Film: Blame Spielberg, not me

David Cronenberg's latest is typically extreme, although that's not what he'd have you believe.
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The Independent Culture
"Compared with Saving Private Ryan, you think this is extreme?" This was director David Cronenberg's response to one squeamish journalist who suggested that eXistenZ (which had its world premiere in Berlin earlier this week) might be too much for US audiences to stomach.

Cronenberg had a point, really. Spielberg showed soldiers with their guts spilling out, and was praised for revealing war "as it really happened". Cronenberg does something similar and is immediately vilified.

eXistenZ starts from the premiss that humans have evolved a new organic game which they can download into their nervous systems. Cronenberg pointed out that this is not as outlandish as it may seem: whether by tattoos or by piercing, even the earliest societies attempted to change their bodies.

Despite some macabre imagery - for instance, a gun made out of human bones which uses teeth for bullets - and much shoving of strange objects into orifices - eXistenZ is unlikely to provoke anything like the controversy that Crash did. This is Cronenberg at his most playful. Neither the audience nor the characters in the film know where reality ends and the game begins. They can take the movie on an existential level ("You're born into a world whose rules you do not know," Cronenberg proclaimed during Tuesday's press conference), or simply enjoy it as a surreal comedy in the vein of David Fincher's The Game.

With its air of distorted reality, eXistenZ is a remarkably apt film to be showing at the Berlin Film Festival. The two-week long event has witnessed a bizarre collision between Hollywood hype and self-conscious European artistry. This year, the lines have been blurred by a series of Hollywood movies that are more radical and inventive than their European counterparts.

Prime among these is Alan Rudolph's wildly inventive adaptation of Kurt Vonnegut's satirical novel Breakfast of Champions. Bruce Willis, who financed the film, is a long-time fan of the book: "It reflects a lot of the lunacy which exists in the States."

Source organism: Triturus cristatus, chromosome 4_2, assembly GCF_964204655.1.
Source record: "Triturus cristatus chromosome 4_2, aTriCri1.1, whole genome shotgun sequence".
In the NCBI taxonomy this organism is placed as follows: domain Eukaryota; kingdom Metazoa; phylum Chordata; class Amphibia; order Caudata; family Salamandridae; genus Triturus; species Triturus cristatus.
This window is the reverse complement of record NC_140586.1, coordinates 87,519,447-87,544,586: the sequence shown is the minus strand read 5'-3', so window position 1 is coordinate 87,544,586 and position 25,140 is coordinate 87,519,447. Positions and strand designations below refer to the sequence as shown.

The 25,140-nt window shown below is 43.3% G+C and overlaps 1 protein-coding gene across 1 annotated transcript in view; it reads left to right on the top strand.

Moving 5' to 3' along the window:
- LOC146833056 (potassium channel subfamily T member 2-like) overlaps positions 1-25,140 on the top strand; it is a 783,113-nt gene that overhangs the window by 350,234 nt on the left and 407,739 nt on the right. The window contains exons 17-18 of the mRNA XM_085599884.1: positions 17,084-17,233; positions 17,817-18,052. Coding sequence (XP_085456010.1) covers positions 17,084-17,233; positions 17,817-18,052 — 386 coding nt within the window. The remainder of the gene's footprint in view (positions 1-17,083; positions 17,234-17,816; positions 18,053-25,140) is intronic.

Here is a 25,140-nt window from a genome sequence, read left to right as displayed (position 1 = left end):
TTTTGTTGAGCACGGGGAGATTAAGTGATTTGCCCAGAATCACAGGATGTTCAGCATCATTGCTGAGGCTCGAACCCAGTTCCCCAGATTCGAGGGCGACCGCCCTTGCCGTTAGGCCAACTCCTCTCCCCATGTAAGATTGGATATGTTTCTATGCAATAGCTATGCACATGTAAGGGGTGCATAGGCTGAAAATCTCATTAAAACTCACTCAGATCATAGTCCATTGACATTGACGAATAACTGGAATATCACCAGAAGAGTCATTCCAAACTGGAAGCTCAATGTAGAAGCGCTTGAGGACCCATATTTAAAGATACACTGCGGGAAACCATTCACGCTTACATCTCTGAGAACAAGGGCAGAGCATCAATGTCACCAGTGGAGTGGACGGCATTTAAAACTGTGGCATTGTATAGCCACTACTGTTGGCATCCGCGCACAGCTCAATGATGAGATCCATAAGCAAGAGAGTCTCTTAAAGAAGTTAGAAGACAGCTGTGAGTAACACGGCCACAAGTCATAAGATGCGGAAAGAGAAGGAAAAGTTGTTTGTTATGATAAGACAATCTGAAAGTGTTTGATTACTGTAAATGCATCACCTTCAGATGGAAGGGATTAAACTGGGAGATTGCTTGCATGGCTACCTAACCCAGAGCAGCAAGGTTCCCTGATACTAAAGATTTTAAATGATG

Despite being one of Hollywood's highest-paid stars, Willis claims not to be "that challenged by the larger budget films I do... It's only in the independent field that actors are really allowed to act". Hence his decision to play a character as unhinged as Dwayne Hoover, Midland City's car salesman extraordinaire. Somehow, you just don't expect to see Willis as a neurotic, middle-aged man on the edge of a nervous breakdown, but his performance is a revelation.

Nick Nolte is equally striking as Hoover's assistant, a strapping businessman who likes to dress in slinky red lingerie and high heels in his spare time. Nolte was allowed to design his own dress for the film. Accepting that he was flat-chested ("and I didn't want to get silicon implants"), Nolte went for the "Phoenician" look by wearing the dress back to front. "My line will be out this fall," he joked.

Rudolph is known as a stylist who makes intelligent, leisurely paced movies in the Altman mould. In Breakfast of Champions he goes haywire. The film may often be uneven, but it's as brazen a satire on modern American society as you could wish to see.

Equally eccentric, albeit much more lugubrious, was Aki Kaurismaki's feature, Juha (which also had its world premiere in Berlin.) It's the first full-length silent movie since Mel Brooks made his ill-advised attempt at Mack Sennett-style slapstick, 1976's Silent Movie.

Kaurismaki is a director in the Fassbinder mould. When he was introduced to the audience following Juha's screening,most could smell the beer on his breath. He is alleged to have made the film drunk and edited it sober. Whatever else, Juha (like Breakfast of Champions and eXistenZ) is wonderfully perverse. Like all his films, it is shot in such deadpan style that it takes some time to work out whether it is a tragedy or a comedy. Kaurismaki seems to have been inspired in equal measure by Soviet- style social realism (there are lots of shots of tractors, spanners and farm equipment), Buster Keaton and Charles Bukowski.

Asked why he made the film as a silent, Kaurismaki replied in typically gnomic fashion that people "talk too much". Then he fell quiet and wobbled off into the night.